I have said this before, but it is worth repeating given recent discussions among Republicans about immigration policy: becoming pro-immigration, even ostantatiously pro-immigration, even more pro-immigration than the Democrats, is probably not a cure-all for the Republican Party's demographic problems.
I made this point in Real Clear Policy back in 2013, and I stand by that position. See the original piece for my entire argument.
Here is my basic point: immigrants, and the children of immigrants, are (on average and controlling for all other variables) to the Left of the rest of the American public on a whole range of other issues.
Let's say that immigrants actually are single-issue voters, and currently never vote Republican because they view the Democrats as better on immigration. What happens if immigration is off the table because the GOP moves Left on the issue? Presumably, immigrants will start voting on other issues. Do they support the Republican platform on all these other issues more often than they support the Democratic platform? No. Maybe that will change in the future, but for now, immigrants are, on average, pretty liberal.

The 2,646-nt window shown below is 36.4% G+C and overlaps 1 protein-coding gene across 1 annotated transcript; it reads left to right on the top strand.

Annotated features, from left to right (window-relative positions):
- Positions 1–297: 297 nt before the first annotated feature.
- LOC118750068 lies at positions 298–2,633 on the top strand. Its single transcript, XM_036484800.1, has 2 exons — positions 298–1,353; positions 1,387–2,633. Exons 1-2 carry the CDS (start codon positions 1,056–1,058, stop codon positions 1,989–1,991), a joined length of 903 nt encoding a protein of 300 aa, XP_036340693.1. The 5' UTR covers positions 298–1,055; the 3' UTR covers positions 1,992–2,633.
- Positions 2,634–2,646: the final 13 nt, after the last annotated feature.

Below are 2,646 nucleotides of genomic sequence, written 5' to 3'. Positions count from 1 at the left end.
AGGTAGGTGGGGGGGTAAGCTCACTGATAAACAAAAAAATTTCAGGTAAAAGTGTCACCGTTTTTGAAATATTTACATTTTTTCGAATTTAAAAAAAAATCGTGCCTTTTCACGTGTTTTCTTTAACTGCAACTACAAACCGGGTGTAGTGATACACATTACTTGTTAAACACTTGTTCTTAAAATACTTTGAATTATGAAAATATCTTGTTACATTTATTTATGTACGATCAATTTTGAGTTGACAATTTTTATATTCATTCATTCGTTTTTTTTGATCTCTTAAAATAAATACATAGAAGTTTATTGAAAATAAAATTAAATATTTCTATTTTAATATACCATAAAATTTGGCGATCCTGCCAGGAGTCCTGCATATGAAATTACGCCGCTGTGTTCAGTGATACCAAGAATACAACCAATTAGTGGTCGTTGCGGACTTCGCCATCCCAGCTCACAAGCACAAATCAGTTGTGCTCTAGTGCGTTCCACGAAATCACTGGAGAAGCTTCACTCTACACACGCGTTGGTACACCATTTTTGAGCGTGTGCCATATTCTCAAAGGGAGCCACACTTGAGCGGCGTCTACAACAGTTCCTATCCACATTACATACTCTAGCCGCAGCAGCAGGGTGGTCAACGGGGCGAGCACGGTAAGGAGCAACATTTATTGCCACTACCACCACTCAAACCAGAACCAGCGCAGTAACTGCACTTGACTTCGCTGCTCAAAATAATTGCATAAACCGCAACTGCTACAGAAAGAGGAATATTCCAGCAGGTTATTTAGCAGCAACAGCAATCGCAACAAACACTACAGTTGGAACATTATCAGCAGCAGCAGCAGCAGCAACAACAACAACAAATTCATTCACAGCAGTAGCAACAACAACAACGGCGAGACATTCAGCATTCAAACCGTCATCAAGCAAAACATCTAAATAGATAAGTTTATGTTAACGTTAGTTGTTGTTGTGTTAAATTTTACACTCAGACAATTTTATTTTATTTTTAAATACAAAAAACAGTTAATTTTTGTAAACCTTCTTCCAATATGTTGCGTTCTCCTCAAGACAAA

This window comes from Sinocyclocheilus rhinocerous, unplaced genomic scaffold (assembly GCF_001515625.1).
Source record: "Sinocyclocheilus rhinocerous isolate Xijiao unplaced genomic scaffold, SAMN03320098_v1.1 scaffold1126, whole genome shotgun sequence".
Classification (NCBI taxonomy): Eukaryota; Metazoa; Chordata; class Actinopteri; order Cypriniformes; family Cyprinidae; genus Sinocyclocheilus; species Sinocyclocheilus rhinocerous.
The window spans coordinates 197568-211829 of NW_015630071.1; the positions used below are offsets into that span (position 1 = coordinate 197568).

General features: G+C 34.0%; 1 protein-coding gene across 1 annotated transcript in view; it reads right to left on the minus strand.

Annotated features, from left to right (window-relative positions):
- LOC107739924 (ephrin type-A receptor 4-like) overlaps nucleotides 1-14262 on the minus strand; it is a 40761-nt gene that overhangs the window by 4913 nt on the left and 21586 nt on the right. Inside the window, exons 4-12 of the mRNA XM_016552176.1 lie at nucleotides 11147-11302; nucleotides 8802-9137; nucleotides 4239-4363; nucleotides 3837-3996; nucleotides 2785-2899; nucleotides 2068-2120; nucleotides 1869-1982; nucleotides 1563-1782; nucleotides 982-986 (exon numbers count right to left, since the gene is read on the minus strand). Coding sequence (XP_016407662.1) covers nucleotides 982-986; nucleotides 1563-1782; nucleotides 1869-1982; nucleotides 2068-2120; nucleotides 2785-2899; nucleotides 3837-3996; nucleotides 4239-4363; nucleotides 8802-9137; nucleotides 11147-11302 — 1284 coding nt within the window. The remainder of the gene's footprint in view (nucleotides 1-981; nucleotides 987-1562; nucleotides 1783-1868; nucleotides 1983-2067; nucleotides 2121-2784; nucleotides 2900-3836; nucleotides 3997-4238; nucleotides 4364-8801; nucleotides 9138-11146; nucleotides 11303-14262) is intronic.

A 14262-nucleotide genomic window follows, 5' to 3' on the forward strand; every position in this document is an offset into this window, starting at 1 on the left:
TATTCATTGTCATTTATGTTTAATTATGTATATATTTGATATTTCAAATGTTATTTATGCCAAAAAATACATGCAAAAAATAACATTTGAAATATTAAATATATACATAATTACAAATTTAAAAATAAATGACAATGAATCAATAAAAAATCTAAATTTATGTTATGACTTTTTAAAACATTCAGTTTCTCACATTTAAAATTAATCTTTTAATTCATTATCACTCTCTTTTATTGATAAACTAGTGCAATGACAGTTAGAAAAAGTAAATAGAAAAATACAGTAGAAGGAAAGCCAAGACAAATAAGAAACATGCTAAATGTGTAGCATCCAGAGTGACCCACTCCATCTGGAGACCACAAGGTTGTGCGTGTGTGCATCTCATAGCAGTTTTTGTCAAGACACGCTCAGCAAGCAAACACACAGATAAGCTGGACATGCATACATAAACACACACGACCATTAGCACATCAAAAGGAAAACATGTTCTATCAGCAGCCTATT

I should note that this is not an argument for or against a particular immigration policy. Presumably a policy as important as immigration should be determined by considerations other than mere partisan gain or loss. That being said, the argument that Republicans will enjoy a huge electoral windfall if they become more enthusiastic about immigration and pursue policies that increase the number of immigrants to the U.S. is clearly wrong.
I suspect many of the people telling Republicans that they need to get on board with liberalizing immigration reforms are well aware of this and are concern trolling the GOP. One wonders what the response will be when a Republican congress eventually backs a pathway to citizenship and their numbers do not subsequently go up among immigrant groups. My guess is that the Republican grassroots will be pretty ticked.